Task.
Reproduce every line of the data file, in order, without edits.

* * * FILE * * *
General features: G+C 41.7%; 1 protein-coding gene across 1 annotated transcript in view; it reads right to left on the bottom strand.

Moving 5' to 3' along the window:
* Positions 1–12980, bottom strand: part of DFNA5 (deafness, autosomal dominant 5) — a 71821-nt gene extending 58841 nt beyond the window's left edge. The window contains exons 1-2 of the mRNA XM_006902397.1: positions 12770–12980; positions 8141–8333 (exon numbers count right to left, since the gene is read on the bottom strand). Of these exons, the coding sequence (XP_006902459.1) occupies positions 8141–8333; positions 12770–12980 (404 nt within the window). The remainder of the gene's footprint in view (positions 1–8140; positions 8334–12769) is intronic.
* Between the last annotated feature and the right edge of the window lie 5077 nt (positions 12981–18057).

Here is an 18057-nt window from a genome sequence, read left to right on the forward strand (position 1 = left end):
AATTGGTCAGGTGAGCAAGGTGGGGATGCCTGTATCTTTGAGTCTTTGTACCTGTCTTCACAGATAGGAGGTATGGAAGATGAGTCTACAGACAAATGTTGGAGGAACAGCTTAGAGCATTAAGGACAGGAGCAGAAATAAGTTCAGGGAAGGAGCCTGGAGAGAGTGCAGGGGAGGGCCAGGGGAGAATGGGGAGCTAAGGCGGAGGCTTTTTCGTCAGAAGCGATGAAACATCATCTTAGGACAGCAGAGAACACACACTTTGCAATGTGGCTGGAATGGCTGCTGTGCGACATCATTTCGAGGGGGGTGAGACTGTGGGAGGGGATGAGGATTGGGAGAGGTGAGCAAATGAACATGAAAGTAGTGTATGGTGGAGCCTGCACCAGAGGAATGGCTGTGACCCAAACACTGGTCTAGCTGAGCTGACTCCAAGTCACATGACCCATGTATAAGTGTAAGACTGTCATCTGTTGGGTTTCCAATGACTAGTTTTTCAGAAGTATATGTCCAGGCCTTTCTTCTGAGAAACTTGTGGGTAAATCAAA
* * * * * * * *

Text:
General features: G+C 41.7%; 1 protein-coding gene across 1 annotated transcript in view; it reads right to left on the bottom strand.

Moving 5' to 3' along the window:
* Positions 1–12980, bottom strand: part of DFNA5 (deafness, autosomal dominant 5) — a 71821-nt gene extending 58841 nt beyond the window's left edge. The window contains exons 1-2 of the mRNA XM_006902397.1: positions 12770–12980; positions 8141–8333 (exon numbers count right to left, since the gene is read on the bottom strand). Of these exons, the coding sequence (XP_006902459.1) occupies positions 8141–8333; positions 12770–12980 (404 nt within the window). The remainder of the gene's footprint in view (positions 1–8140; positions 8334–12769) is intronic.
* Between the last annotated feature and the right edge of the window lie 5077 nt (positions 12981–18057).

Here is an 18057-nt window from a genome sequence, read left to right on the forward strand (position 1 = left end):
AATTGGTCAGGTGAGCAAGGTGGGGATGCCTGTATCTTTGAGTCTTTGTACCTGTCTTCACAGATAGGAGGTATGGAAGATGAGTCTACAGACAAATGTTGGAGGAACAGCTTAGAGCATTAAGGACAGGAGCAGAAATAAGTTCAGGGAAGGAGCCTGGAGAGAGTGCAGGGGAGGGCCAGGGGAGAATGGGGAGCTAAGGCGGAGGCTTTTTCGTCAGAAGCGATGAAACATCATCTTAGGACAGCAGAGAACACACACTTTGCAATGTGGCTGGAATGGCTGCTGTGCGACATCATTTCGAGGGGGGTGAGACTGTGGGAGGGGATGAGGATTGGGAGAGGTGAGCAAATGAACATGAAAGTAGTGTATGGTGGAGCCTGCACCAGAGGAATGGCTGTGACCCAAACACTGGTCTAGCTGAGCTGACTCCAAGTCACATGACCCATGTATAAGTGTAAGACTGTCATCTGTTGGGTTTCCAATGACTAGTTTTTCAGAAGTATATGTCCAGGCCTTTCTTCTGAGAAACTTGTGGGTAAATCAAA